Dr. Tolu Oyesanya was Awarded $3.37M for NINR R01 Grant
Tolu Oyesanya, Ph.D., RN, Duke University School of Nursing (DUSON), associate professor, and her research team were recently awarded $3.37M for their National Institute of Nursing Research (NINR) R01 grant, which was ranked with an outstanding 5th percentile, for their proposal entitled “A Randomized Controlled Trial of BETTER, A Transitional Care Intervention, for Diverse Patients with Traumatic Brain Injury and Their Families.” This proposal was funded for a 5-year period.
Based on the Individual and Family Self-Management Theory, BETTER (Brain Injury, Education, Training, and Therapy to Enhance Recovery) is a culturally-tailored, patient- and family-centered, transitional care intervention for adults with traumatic brain injury (TBI) discharged home from acute hospital care and families. The goal of the intervention is to improve patients’ quality of life (change in SF-36 total score, primary outcome) by 16-weeks post-discharge, as this timeframe includes high rates of unmet patient/family needs and preventable clinical events. Thus, the purpose of this study is to examine the efficacy of BETTER (vs. usual care) among adults with TBI of various races/ethnicities who are discharged home from acute hospital care and families.
Black and Latino adults with mild-to-severe TBI face inequities in TBI-related consequences, demonstrated by higher incidence and hospitalization rates, and worse cognitive, physical, behavioral, and emotional impairments more than 12 months post-discharge compared to Whites. Oyesanya said these impairments affect patients’ abilities to independently manage their health, wellness, and activities of daily living, resulting in dependence on family, particularly for racial/ethnic minorities. “The complexity of needs combined with the fragmentation of healthcare services creates the perfect storm for low patient quality of life, mismanaged symptoms, rehospitalizations, and increased caregiver strain,” Oyesanya said. Additionally, factors such as lack of insurance, access to care, and language barriers, some of which are social determinants of health (SDoH), aggravate these ongoing issues.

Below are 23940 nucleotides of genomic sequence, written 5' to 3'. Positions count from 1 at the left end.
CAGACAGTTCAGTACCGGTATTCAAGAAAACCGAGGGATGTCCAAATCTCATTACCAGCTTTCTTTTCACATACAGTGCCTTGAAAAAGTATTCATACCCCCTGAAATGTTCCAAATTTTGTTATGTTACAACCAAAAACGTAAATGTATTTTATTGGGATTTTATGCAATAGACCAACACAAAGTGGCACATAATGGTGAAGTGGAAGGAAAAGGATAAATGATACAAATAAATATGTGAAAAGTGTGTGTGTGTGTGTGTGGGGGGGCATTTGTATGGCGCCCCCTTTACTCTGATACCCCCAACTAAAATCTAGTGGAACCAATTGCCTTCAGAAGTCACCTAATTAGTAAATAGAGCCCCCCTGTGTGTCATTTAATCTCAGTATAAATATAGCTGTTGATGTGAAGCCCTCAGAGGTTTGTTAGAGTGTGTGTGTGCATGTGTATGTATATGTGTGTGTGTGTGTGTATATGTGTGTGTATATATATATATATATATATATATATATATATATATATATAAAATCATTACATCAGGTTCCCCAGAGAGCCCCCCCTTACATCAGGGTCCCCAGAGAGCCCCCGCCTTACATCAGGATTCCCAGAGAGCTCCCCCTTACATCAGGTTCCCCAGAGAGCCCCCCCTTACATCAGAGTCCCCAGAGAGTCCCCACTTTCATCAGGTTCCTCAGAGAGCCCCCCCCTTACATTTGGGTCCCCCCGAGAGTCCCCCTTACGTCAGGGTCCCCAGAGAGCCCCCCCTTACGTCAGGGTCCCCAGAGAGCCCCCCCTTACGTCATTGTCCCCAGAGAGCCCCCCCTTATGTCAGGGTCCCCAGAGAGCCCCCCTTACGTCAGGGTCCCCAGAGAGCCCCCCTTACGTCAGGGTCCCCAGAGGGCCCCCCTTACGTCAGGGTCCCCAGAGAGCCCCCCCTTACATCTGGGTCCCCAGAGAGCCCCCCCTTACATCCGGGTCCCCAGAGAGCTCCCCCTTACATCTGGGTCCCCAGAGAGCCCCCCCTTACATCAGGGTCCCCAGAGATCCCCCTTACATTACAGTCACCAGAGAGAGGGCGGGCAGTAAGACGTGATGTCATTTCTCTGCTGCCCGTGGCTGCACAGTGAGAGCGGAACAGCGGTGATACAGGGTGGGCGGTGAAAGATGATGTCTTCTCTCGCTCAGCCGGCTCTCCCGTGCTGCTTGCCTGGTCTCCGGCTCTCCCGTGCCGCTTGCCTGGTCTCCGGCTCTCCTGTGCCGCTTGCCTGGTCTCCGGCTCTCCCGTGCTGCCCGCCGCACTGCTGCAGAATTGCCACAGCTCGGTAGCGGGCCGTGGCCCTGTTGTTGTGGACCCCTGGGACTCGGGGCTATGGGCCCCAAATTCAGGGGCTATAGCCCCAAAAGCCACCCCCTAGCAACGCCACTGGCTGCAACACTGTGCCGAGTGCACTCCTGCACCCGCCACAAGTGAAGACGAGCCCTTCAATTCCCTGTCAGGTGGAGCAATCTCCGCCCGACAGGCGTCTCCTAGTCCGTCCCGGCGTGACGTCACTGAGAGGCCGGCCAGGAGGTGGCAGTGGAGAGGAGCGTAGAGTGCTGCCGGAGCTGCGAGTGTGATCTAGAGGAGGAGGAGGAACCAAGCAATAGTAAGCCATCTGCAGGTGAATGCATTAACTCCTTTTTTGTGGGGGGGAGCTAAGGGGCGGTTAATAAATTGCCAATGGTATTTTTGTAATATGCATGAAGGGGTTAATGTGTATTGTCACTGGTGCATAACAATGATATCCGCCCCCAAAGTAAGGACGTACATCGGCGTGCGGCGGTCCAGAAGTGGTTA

Despite complex health needs, there are no U.S. standards for transitional care for patients with TBI. Transitional care is defined as actions in the clinical encounter designed to ensure the coordination and continuity of healthcare for patients transferring between different locations or levels of care (e.g., acute hospital care to home). In other patient groups with acute events (e.g., stroke, myocardial infarction), transitional care interventions have led to improved patient quality of life and health outcomes. Yet, few TBI transitional care interventions exist, and these existing interventions do not equitably address needs of racial/ethnic minorities.
The prevailing racial/ethnic disparities in TBI-related outcomes and the paucity of theory-driven, evidence-based TBI transitional care interventions led Oyesanya and her team to develop BETTER. Skilled clinical interventionists who deliver BETTER will follow a manualized intervention protocol to address patient/family needs; establish goals; coordinate post-hospital care, services, and resources; and provide patient/family education and training on self- and family-management and coping skills ≤16 weeks post-discharge. Findings from Oyesanya’s NIH R03 pilot study showed BETTER significantly improved patients’ physical QOL by 31.36 points (p = 0.006) and that the intervention was feasible and acceptable with younger adults with TBI and families. Oyesanya’s NIH R03 pilot study directly informed this R01 proposal.
The findings from this study will guide Oyesanya and her team in designing a future, multi-site trial to disseminate and implement BETTER into clinical practice to enhance the standard of care for adults with TBI and families. The new knowledge generated will also drive advancements in health equity among adults with TBI of various races/ethnicities and families.